America needs a president who prioritises growth over redistribution
The problem with redistribution is that if we become obsessed with who gets what sized slice of our shrinking wealth cake we might forget to just go and bake a bigger one altogether
I’m not a Mitt Romney supporter. He’s certainly less objectionable than other Republican contenders like Rick Santorum or Newt Gingrich but it’s hard to get enthusiastic about a guy when, as the joke goes, he’s managed to be on both sides of every big issue in recent years.
Indeed, if I was asked to name the most impressive thing about Romney his luxuriant hair would be close to the top of the list. But the last week or so I’ve felt a little sorry for him. Yes, I’m feeling a little sorry for one of the richest 0.006 percent of Americans.
In the run up to the South Carolina primary a desperate Gingrich brought up the tax status of front runner Romney. Immediately the pressure was on for Romney to release his tax records. When he did the press screamed “Wealthy Romney reveals 14 percent taxes” What better example of greed?
Except it wasn’t actually true. Ever since billionaire investor Warren Buffett claimed that his tax rate was lower than that of his secretary there has been much debate about the ‘effective tax rate’ faced by the rich. But this ‘effective’ tax rate is made up of apples and oranges. As such it is a meaningless concept.
Romney, like Buffett, pays the top rate of income tax on his salary income, 35 percent. But, like Buffett, Romney derives much of his total income from capital gains, the profits made by investments, which are taxed at 15 percent.
The two types of income, wages for labour (yes, working for Bain Capital classes as labour for tax purposes) and income from investments, are very different. When you labour you are guaranteed your salary come what may. Even if your employer goes bust you are a preferential creditor; any wages owing to you will be paid out of whatever is raised by asset sales before other creditors see a penny.
Investment income is different; as the small print says, investments can go down as well as up. The risk of not receiving a return or income from your investment is much greater than for labour. It follows that if any investment is to be undertaken at all the reward must be high. Not only that, but the investment income that Romney pays 15 percent tax on comes from the profits of companies which have already paid 35 percent in Corporation Tax.
This is why income from labour and income from investment are taxed differently; they are different things. To lump them together and call it an ‘effective’ tax rate is useless.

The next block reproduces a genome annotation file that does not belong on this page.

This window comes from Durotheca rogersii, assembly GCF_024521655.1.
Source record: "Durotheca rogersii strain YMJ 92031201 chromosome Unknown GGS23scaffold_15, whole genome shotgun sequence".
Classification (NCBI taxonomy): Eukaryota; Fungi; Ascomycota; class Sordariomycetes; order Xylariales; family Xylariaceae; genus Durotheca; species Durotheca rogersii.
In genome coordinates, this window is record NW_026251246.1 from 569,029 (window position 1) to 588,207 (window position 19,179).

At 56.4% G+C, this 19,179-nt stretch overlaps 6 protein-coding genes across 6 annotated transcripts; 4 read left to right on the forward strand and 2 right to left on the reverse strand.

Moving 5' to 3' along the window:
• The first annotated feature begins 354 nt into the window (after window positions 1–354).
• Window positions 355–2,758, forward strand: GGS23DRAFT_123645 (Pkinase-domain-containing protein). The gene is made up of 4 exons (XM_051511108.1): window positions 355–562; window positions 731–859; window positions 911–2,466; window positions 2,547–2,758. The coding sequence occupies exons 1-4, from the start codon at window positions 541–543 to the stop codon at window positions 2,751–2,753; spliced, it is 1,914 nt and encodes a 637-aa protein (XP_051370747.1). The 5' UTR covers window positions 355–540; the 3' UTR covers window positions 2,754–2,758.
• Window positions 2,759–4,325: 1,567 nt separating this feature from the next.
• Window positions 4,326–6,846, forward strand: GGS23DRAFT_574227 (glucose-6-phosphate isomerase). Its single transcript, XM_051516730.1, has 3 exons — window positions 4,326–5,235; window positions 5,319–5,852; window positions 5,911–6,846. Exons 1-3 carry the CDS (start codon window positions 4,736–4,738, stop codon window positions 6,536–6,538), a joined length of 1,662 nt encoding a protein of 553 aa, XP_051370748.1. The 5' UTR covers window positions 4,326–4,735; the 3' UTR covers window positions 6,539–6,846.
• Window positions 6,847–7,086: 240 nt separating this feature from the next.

But there is a deeper point here. From the dawn of man there have only been two ways to increase your wealth. One approach is to supply a good or service which someone else is willing to trade you for, and with both parties benefiting from the transaction everyone’s wealth increases. This is wealth as a positive sum game.
The other is simply to take the wealth generated by someone else; one only gets better off as another gets worse off. This is wealth as a zero sum game.
The obsession with Romney paying ‘only’ $6.2 million in taxes last year (more than 97 percent of Americans) shows that the second approach is gaining popularity. To some extent this is the predictable outcome of economic stagnation. When wealth is growing you don’t worry so much that guy next door is richer than you because you will be richer tomorrow anyway. But when your wealth is shrinking or stagnating, the difference between you and the guy next door becomes a yawning chasm.
Historically the belief, which grows in times of economic hardship, that wealth is a zero sum game and can only be obtained by taking it off somebody else, has led to disaster. In the last century the Germans, Soviets, and Ugandans, to name just a few, all came to think that the Jews, the Kulaks or the Asians had wealth that rightly belong to them and that they would become rich if only they could get their hands on it.
Comparing rich Americans like Romney to those persecuted groups will sound a little shrill, even distasteful to many. But if we become obsessed with who gets what sized slice of our shrinking wealth cake we might forget to just go and bake a bigger one. What America and other countries need is not destructive zero sum envy but growth. And they need real growth, not the unsustainable debt based fantasy of recent years.
There are many who will tell you that further growth is impossible, that the planet is ‘maxed out’. They have been making this prediction since at least Thomas Malthus wrote his Essay on Population in 1798. These people consistently underestimate the one truly inexhaustible resource at humanity’s disposal; its ingenuity.
President Obama said recently that “This is the defining issue of our time” He is right but he is on the wrong side of it. His recent State of the Union speech was heavy on plans to divide wealth up, but lighter on ideas of where this wealth might come from in the first place. And wealth has to be generated before it can be redistributed.
We must hope that the politics of growth wins out over the politics of envy. With his background in community organising and politics, roles all about the spending of money generated by others, it is not surprising that Barack Obama prioritises redistribution. With his career turning round failing businesses Mitt Romney, however imperfectly, leans towards growth.
America needs a president who prioritises growth over redistribution so that the social balm of increasing wealth can work its magic; so that, as an earlier eloquent Democrat put it, a rising tide can lift all boats.
John Phelan is a Contributing Editor for The Commentator and a Fellow at the Cobden Centre. He has also written for City AM and Conservative Home and he blogs at Manchester Liberal. Follow him on Twitter at @TheBoyPhelan
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